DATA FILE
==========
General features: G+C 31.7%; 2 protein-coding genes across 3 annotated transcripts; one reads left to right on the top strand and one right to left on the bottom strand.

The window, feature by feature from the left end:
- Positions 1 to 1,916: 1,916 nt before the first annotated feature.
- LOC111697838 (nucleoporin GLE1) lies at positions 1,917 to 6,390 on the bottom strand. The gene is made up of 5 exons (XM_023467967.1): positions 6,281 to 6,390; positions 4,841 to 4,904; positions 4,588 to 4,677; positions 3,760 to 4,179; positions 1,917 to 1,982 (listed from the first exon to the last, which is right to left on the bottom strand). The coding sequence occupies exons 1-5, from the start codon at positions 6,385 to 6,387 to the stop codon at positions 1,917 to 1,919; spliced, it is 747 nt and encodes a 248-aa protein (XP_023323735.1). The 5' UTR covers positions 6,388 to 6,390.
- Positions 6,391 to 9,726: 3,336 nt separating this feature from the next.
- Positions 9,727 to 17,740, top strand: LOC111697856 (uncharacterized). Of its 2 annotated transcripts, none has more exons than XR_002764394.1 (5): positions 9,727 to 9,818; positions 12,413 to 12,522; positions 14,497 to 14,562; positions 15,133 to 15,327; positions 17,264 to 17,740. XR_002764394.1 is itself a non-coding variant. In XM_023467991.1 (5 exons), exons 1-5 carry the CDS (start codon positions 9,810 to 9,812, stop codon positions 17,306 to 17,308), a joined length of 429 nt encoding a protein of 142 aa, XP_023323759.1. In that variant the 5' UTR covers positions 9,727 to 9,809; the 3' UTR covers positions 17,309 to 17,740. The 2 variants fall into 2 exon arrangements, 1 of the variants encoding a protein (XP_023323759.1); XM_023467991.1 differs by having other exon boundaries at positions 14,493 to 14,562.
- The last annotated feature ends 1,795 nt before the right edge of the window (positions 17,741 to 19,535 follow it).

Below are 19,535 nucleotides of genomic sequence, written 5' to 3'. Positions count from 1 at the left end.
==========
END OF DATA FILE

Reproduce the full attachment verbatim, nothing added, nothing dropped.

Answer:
General features: G+C 31.7%; 2 protein-coding genes across 3 annotated transcripts; one reads left to right on the top strand and one right to left on the bottom strand.

The window, feature by feature from the left end:
- Positions 1 to 1,916: 1,916 nt before the first annotated feature.
- LOC111697838 (nucleoporin GLE1) lies at positions 1,917 to 6,390 on the bottom strand. The gene is made up of 5 exons (XM_023467967.1): positions 6,281 to 6,390; positions 4,841 to 4,904; positions 4,588 to 4,677; positions 3,760 to 4,179; positions 1,917 to 1,982 (listed from the first exon to the last, which is right to left on the bottom strand). The coding sequence occupies exons 1-5, from the start codon at positions 6,385 to 6,387 to the stop codon at positions 1,917 to 1,919; spliced, it is 747 nt and encodes a 248-aa protein (XP_023323735.1). The 5' UTR covers positions 6,388 to 6,390.
- Positions 6,391 to 9,726: 3,336 nt separating this feature from the next.
- Positions 9,727 to 17,740, top strand: LOC111697856 (uncharacterized). Of its 2 annotated transcripts, none has more exons than XR_002764394.1 (5): positions 9,727 to 9,818; positions 12,413 to 12,522; positions 14,497 to 14,562; positions 15,133 to 15,327; positions 17,264 to 17,740. XR_002764394.1 is itself a non-coding variant. In XM_023467991.1 (5 exons), exons 1-5 carry the CDS (start codon positions 9,810 to 9,812, stop codon positions 17,306 to 17,308), a joined length of 429 nt encoding a protein of 142 aa, XP_023323759.1. In that variant the 5' UTR covers positions 9,727 to 9,809; the 3' UTR covers positions 17,309 to 17,740. The 2 variants fall into 2 exon arrangements, 1 of the variants encoding a protein (XP_023323759.1); XM_023467991.1 differs by having other exon boundaries at positions 14,493 to 14,562.
- The last annotated feature ends 1,795 nt before the right edge of the window (positions 17,741 to 19,535 follow it).

Below are 19,535 nucleotides of genomic sequence, written 5' to 3'. Positions count from 1 at the left end.